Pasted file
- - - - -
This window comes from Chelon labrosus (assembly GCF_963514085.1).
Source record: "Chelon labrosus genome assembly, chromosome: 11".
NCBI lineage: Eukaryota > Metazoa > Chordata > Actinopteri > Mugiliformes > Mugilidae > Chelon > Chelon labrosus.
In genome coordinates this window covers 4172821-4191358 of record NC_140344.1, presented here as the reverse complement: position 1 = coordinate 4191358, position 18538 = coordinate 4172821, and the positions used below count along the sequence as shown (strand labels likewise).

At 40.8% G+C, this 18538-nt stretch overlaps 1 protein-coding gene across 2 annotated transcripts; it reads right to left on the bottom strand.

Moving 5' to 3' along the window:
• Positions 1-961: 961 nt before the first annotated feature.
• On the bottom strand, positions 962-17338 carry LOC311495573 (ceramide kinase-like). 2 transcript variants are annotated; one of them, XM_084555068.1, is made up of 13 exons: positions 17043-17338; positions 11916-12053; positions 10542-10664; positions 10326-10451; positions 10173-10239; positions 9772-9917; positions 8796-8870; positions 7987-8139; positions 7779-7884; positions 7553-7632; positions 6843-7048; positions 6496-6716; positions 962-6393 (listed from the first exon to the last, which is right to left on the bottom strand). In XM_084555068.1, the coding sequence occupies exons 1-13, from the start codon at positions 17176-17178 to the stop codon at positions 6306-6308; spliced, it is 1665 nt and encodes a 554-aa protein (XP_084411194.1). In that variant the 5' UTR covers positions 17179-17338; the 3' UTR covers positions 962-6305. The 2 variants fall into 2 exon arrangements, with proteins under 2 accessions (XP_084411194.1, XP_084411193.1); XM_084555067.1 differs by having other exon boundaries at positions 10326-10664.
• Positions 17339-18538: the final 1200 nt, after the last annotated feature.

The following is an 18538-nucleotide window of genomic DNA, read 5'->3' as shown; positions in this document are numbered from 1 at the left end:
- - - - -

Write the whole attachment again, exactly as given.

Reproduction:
This window comes from Chelon labrosus (assembly GCF_963514085.1).
Source record: "Chelon labrosus genome assembly, chromosome: 11".
NCBI lineage: Eukaryota > Metazoa > Chordata > Actinopteri > Mugiliformes > Mugilidae > Chelon > Chelon labrosus.
In genome coordinates this window covers 4172821-4191358 of record NC_140344.1, presented here as the reverse complement: position 1 = coordinate 4191358, position 18538 = coordinate 4172821, and the positions used below count along the sequence as shown (strand labels likewise).

At 40.8% G+C, this 18538-nt stretch overlaps 1 protein-coding gene across 2 annotated transcripts; it reads right to left on the bottom strand.

Moving 5' to 3' along the window:
• Positions 1-961: 961 nt before the first annotated feature.
• On the bottom strand, positions 962-17338 carry LOC311495573 (ceramide kinase-like). 2 transcript variants are annotated; one of them, XM_084555068.1, is made up of 13 exons: positions 17043-17338; positions 11916-12053; positions 10542-10664; positions 10326-10451; positions 10173-10239; positions 9772-9917; positions 8796-8870; positions 7987-8139; positions 7779-7884; positions 7553-7632; positions 6843-7048; positions 6496-6716; positions 962-6393 (listed from the first exon to the last, which is right to left on the bottom strand). In XM_084555068.1, the coding sequence occupies exons 1-13, from the start codon at positions 17176-17178 to the stop codon at positions 6306-6308; spliced, it is 1665 nt and encodes a 554-aa protein (XP_084411194.1). In that variant the 5' UTR covers positions 17179-17338; the 3' UTR covers positions 962-6305. The 2 variants fall into 2 exon arrangements, with proteins under 2 accessions (XP_084411194.1, XP_084411193.1); XM_084555067.1 differs by having other exon boundaries at positions 10326-10664.
• Positions 17339-18538: the final 1200 nt, after the last annotated feature.

The following is an 18538-nucleotide window of genomic DNA, read 5'->3' as shown; positions in this document are numbered from 1 at the left end: